Goldsmithery, ceramics, basketry, glassware... Discover the true Portuguese craftsmanship.
When referring to handicrafts, it's always easy to be tempted by what can be found at a market, on a street corner or in a gift shop but generally, when you go home, you are disappointed by the quality of the item you bought or you may even discover its suspicious origin. Yet, handicrafts are extremely persistent in Portugal, let me give you some hints.
Portugal is the oldest country in Europe! Its borders have not moved since 1139. It is over the course of this rich history that its craftsmanship has been built and has remained very present until now.
Today, Portuguese craftsmen cleverly combine their ancestral know-how with contemporary design. Portuguese craftsmanship is now a source of permanent reinterpretations and is booming. The modern design of Aldeia's Cestas bags which are the result of ancestral basketry techniques, or the use of traditional Minho fabrics by Anabela Jesus, are here to convince you.
So, during your stay in Portugal, avoid to buy the miniature funiculars, the "I love Lisbon" mugs or the bottle openers. Be a discerning customer and enjoy the richness and creativity of Portuguese craftsmanship.
But among all this profusion, what are the great Portuguese craft traditions? What are the objects that carry know-how and creativity? How to find your way around?
★ Earthenware tiles - Azulejos
For centuries, Portugal has been one of the largest and best suppliers of earthenware tiles for the whole of Europe. These earthenware have traditionally been applied to the building. During your stay, you will inevitably see ancient palaces, public buildings, churches and even simple houses covered with them.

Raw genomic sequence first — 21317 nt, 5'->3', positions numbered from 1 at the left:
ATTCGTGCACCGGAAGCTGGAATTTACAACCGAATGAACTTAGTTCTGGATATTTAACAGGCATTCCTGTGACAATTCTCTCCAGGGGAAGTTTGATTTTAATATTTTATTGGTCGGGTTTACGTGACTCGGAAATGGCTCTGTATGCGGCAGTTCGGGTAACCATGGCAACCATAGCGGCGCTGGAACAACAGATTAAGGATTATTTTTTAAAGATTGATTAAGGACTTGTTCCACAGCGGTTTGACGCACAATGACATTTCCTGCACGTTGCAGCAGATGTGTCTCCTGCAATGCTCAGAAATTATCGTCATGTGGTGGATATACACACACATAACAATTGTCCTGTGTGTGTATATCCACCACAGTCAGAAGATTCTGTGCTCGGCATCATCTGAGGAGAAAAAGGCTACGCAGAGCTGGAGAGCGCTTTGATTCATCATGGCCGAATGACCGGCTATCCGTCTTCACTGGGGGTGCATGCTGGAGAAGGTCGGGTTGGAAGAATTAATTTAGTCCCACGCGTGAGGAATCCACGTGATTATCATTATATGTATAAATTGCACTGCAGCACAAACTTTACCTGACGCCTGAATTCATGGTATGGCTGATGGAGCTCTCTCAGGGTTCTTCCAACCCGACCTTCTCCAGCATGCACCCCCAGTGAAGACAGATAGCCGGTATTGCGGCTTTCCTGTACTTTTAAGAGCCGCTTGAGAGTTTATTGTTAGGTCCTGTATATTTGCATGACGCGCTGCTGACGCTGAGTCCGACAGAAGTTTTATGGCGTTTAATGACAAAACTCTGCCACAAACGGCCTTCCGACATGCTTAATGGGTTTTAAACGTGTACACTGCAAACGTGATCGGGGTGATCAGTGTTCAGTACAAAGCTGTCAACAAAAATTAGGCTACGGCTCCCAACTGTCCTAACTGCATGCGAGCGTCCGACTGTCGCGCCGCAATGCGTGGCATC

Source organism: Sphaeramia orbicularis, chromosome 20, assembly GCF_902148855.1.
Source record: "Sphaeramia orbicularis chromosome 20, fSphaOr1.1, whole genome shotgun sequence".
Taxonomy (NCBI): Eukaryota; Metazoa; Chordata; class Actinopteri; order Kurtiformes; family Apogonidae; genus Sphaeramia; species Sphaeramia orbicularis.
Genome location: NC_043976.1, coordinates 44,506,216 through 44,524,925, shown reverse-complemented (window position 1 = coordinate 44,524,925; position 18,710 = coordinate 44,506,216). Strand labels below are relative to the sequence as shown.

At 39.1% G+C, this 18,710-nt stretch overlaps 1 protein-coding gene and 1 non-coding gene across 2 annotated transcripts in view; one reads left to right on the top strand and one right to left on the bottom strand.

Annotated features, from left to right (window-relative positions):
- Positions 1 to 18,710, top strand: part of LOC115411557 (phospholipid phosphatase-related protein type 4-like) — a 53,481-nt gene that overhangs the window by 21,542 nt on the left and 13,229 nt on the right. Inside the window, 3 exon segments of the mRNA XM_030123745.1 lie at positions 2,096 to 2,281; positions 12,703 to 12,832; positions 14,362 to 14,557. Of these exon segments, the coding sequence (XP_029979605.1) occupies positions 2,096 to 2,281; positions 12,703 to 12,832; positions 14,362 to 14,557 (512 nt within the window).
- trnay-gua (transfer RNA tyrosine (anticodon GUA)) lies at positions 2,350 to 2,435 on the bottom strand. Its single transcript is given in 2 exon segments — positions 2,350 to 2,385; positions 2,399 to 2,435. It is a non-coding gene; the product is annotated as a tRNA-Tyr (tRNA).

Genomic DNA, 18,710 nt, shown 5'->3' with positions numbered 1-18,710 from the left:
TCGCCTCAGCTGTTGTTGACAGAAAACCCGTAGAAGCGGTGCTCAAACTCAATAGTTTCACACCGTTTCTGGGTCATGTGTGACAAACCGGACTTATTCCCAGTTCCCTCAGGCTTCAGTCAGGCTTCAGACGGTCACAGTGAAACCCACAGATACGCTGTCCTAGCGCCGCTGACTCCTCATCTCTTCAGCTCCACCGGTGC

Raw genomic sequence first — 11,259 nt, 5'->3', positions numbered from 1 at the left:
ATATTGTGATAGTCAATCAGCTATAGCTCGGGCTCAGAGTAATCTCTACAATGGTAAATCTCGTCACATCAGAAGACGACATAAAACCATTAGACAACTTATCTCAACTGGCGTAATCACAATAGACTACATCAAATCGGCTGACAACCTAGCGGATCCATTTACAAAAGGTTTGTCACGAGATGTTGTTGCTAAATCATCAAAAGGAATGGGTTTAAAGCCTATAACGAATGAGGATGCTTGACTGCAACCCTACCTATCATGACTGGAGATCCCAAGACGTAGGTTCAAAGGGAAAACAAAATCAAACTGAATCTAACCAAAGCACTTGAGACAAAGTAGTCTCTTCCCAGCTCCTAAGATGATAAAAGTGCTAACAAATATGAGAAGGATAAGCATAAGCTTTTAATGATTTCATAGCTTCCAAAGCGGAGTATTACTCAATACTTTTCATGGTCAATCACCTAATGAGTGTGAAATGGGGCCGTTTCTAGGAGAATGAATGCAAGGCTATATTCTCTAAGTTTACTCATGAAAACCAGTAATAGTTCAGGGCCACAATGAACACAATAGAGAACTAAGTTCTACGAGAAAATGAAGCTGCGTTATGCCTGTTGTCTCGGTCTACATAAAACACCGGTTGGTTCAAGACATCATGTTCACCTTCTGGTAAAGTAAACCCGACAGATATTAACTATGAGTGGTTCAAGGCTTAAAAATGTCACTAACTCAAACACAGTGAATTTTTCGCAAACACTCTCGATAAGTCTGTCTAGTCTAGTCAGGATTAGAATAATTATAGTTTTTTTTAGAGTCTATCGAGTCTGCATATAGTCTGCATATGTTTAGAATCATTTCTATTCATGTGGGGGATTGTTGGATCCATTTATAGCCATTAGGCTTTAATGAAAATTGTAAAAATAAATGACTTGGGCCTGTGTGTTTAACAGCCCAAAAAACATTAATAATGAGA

The technique of clay tiles was brought by the Moors during their occupation and developed throughout the Iberian Peninsula. The origin of earthenware tiles, however, is much older and dates back to the ancient civilizations of the Middle East around the 1st millennium.
Even today, there is still a debate on the origin of the word Azulejo. According to some, it comes from the Arabic "al zulaydj" (small polished stone), from others it comes from the Portuguese "azul" (blue).
The most beautiful groups of Azulejos in Portugal are those of the Marquis de Fronteira Palace in Lisbon, those of the St. Lawrence Church in Almancil in the Algarve and those of the São Bento railway station in Porto. In the National Museum of the Azulejo in Lisbon you will discover about 10,000 beautiful pieces. These many buildings are protected and patiently restored by the Portuguese heritage authorities both inside and on the façades.
Nowadays, many Portuguese craft workshops are working to redesign the wonderful patterns of the Azulejos. On this subject, please visit our blog on Amelia Celorico, a Portuguese ceramist, who uses the Azulejos patterns on magnificent jewellery. You can also read the article on Ana Sobral, another renowned Portuguese ceramist who adapts these same patterns on her dishes and plates. You may also observe the resumption of these so beautiful patterns on Alexandra Guerreiro's fabrics,
if you would like to enjoy these wonderful Azulejos at home, we have selected 2 or 3 craft workshops that recreate these tiles with traditional techniques, i. e. entirely by hand.
★ Jewellery - Joalharia portuguesa
From the 15th century onwards (time of the great discoveries and the opening of maritime routes), Portuguese goldsmiths and jewellers became among the most famous in Europe. The museums of Guimarães, Coimbra d'Évora and the National Museum of Ancient Art offer collections that trace the art of jewellery in Portugal.